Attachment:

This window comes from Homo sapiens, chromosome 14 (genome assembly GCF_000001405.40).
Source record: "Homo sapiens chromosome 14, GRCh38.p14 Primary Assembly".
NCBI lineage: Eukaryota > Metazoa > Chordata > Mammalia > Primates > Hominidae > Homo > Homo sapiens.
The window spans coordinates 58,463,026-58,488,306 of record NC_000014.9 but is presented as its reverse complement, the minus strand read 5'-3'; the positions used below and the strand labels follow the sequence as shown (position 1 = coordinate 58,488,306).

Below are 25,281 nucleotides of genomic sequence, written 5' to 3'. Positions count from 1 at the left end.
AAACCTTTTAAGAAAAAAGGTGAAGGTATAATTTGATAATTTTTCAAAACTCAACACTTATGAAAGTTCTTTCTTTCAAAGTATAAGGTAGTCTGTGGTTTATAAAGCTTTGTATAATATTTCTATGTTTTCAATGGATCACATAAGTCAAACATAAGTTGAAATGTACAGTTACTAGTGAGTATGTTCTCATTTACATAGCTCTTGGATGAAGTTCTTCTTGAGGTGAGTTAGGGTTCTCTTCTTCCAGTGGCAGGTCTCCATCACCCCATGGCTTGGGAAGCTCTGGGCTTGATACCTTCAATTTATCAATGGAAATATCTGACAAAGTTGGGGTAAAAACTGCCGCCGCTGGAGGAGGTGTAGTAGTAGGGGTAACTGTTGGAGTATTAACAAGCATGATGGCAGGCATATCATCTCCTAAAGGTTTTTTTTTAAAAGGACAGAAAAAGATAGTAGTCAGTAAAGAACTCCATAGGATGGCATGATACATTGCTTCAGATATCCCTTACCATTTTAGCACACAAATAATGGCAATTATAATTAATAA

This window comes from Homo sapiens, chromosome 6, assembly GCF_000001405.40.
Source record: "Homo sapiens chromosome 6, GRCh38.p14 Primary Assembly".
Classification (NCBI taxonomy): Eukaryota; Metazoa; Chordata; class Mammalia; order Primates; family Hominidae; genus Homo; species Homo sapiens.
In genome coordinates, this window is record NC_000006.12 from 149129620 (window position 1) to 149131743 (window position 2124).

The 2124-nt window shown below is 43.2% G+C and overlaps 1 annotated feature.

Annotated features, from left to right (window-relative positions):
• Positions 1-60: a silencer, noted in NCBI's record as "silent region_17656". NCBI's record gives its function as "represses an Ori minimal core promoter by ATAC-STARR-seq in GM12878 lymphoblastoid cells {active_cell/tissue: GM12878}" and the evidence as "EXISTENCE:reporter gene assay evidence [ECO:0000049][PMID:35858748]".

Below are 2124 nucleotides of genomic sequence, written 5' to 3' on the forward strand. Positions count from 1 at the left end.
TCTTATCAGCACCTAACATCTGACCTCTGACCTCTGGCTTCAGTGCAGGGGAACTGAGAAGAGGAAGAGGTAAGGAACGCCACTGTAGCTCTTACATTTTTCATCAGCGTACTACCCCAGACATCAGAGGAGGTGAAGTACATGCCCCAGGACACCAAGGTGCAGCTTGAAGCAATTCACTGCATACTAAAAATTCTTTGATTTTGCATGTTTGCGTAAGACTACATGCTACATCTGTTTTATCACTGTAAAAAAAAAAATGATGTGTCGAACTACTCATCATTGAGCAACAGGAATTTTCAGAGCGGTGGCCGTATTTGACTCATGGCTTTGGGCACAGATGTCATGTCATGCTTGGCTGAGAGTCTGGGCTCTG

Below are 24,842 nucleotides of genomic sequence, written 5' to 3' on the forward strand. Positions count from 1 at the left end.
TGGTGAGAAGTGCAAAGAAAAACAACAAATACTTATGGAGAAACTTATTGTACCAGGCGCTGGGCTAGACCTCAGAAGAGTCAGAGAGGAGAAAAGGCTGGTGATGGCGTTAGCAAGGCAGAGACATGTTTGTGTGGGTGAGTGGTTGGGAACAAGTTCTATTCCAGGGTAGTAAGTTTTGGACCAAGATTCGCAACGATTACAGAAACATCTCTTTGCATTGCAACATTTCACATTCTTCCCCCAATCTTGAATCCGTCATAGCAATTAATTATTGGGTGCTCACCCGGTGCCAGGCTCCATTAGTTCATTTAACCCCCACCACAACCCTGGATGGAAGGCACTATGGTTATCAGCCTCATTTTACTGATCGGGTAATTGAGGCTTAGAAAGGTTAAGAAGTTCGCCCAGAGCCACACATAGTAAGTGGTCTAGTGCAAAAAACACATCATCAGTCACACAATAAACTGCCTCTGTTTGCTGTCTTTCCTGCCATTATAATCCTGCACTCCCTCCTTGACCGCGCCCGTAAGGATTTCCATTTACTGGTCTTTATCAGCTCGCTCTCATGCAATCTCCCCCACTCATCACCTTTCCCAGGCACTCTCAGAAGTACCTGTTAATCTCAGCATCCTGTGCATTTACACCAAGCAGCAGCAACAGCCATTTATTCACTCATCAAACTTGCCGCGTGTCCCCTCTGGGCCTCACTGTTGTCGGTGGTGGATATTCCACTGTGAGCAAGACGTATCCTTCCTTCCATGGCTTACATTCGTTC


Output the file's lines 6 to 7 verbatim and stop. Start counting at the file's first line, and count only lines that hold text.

AAACCTTTTAAGAAAAAAGGTGAAGGTATAATTTGATAATTTTTCAAAACTCAACACTTATGAAAGTTCTTTCTTTCAAAGTATAAGGTAGTCTGTGGTTTATAAAGCTTTGTATAATATTTCTATGTTTTCAATGGATCACATAAGTCAAACATAAGTTGAAATGTACAGTTACTAGTGAGTATGTTCTCATTTACATAGCTCTTGGATGAAGTTCTTCTTGAGGTGAGTTAGGGTTCTCTTCTTCCAGTGGCAGGTCTCCATCACCCCATGGCTTGGGAAGCTCTGGGCTTGATACCTTCAATTTATCAATGGAAATATCTGACAAAGTTGGGGTAAAAACTGCCGCCGCTGGAGGAGGTGTAGTAGTAGGGGTAACTGTTGGAGTATTAACAAGCATGATGGCAGGCATATCATCTCCTAAAGGTTTTTTTTTAAAAGGACAGAAAAAGATAGTAGTCAGTAAAGAACTCCATAGGATGGCATGATACATTGCTTCAGATATCCCTTACCATTTTAGCACACAAATAATGGCAATTATAATTAATAA

This window comes from Homo sapiens, chromosome 6, assembly GCF_000001405.40.